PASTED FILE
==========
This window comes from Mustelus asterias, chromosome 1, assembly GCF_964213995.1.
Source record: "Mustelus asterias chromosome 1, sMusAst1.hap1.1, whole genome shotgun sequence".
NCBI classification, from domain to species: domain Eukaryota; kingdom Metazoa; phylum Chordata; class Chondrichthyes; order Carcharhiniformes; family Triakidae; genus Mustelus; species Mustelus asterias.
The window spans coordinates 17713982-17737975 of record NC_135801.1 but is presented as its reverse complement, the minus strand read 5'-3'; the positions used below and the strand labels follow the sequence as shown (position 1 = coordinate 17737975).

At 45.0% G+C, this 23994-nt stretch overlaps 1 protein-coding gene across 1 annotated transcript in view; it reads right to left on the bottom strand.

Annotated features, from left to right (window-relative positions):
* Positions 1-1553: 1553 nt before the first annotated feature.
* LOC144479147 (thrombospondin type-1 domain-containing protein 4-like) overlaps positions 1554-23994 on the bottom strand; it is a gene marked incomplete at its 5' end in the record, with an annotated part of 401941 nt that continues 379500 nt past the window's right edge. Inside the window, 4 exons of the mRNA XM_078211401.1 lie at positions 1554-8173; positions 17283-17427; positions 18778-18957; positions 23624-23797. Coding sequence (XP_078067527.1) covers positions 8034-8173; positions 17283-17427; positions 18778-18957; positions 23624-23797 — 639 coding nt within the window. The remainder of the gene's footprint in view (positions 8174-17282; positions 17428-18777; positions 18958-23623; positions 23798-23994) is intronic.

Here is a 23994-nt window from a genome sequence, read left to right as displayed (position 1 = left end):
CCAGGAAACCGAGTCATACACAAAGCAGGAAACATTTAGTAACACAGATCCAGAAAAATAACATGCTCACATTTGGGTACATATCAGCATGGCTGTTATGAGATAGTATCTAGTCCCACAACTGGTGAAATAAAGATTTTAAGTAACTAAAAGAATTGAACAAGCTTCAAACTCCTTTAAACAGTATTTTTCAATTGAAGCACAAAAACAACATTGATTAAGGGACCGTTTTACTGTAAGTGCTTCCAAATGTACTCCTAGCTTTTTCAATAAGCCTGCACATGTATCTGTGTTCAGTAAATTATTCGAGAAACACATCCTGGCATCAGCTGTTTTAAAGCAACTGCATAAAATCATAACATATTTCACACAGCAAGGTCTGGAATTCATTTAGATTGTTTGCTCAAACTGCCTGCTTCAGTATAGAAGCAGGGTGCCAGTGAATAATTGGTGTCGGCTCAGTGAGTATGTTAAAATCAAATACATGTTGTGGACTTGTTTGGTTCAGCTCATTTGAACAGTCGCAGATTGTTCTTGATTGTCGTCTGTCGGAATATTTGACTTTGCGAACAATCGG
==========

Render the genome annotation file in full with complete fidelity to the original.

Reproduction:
This window comes from Mustelus asterias, chromosome 1, assembly GCF_964213995.1.
Source record: "Mustelus asterias chromosome 1, sMusAst1.hap1.1, whole genome shotgun sequence".
NCBI classification, from domain to species: domain Eukaryota; kingdom Metazoa; phylum Chordata; class Chondrichthyes; order Carcharhiniformes; family Triakidae; genus Mustelus; species Mustelus asterias.
The window spans coordinates 17713982-17737975 of record NC_135801.1 but is presented as its reverse complement, the minus strand read 5'-3'; the positions used below and the strand labels follow the sequence as shown (position 1 = coordinate 17737975).

At 45.0% G+C, this 23994-nt stretch overlaps 1 protein-coding gene across 1 annotated transcript in view; it reads right to left on the bottom strand.

Annotated features, from left to right (window-relative positions):
* Positions 1-1553: 1553 nt before the first annotated feature.
* LOC144479147 (thrombospondin type-1 domain-containing protein 4-like) overlaps positions 1554-23994 on the bottom strand; it is a gene marked incomplete at its 5' end in the record, with an annotated part of 401941 nt that continues 379500 nt past the window's right edge. Inside the window, 4 exons of the mRNA XM_078211401.1 lie at positions 1554-8173; positions 17283-17427; positions 18778-18957; positions 23624-23797. Coding sequence (XP_078067527.1) covers positions 8034-8173; positions 17283-17427; positions 18778-18957; positions 23624-23797 — 639 coding nt within the window. The remainder of the gene's footprint in view (positions 8174-17282; positions 17428-18777; positions 18958-23623; positions 23798-23994) is intronic.

Here is a 23994-nt window from a genome sequence, read left to right as displayed (position 1 = left end):
CCAGGAAACCGAGTCATACACAAAGCAGGAAACATTTAGTAACACAGATCCAGAAAAATAACATGCTCACATTTGGGTACATATCAGCATGGCTGTTATGAGATAGTATCTAGTCCCACAACTGGTGAAATAAAGATTTTAAGTAACTAAAAGAATTGAACAAGCTTCAAACTCCTTTAAACAGTATTTTTCAATTGAAGCACAAAAACAACATTGATTAAGGGACCGTTTTACTGTAAGTGCTTCCAAATGTACTCCTAGCTTTTTCAATAAGCCTGCACATGTATCTGTGTTCAGTAAATTATTCGAGAAACACATCCTGGCATCAGCTGTTTTAAAGCAACTGCATAAAATCATAACATATTTCACACAGCAAGGTCTGGAATTCATTTAGATTGTTTGCTCAAACTGCCTGCTTCAGTATAGAAGCAGGGTGCCAGTGAATAATTGGTGTCGGCTCAGTGAGTATGTTAAAATCAAATACATGTTGTGGACTTGTTTGGTTCAGCTCATTTGAACAGTCGCAGATTGTTCTTGATTGTCGTCTGTCGGAATATTTGACTTTGCGAACAATCGG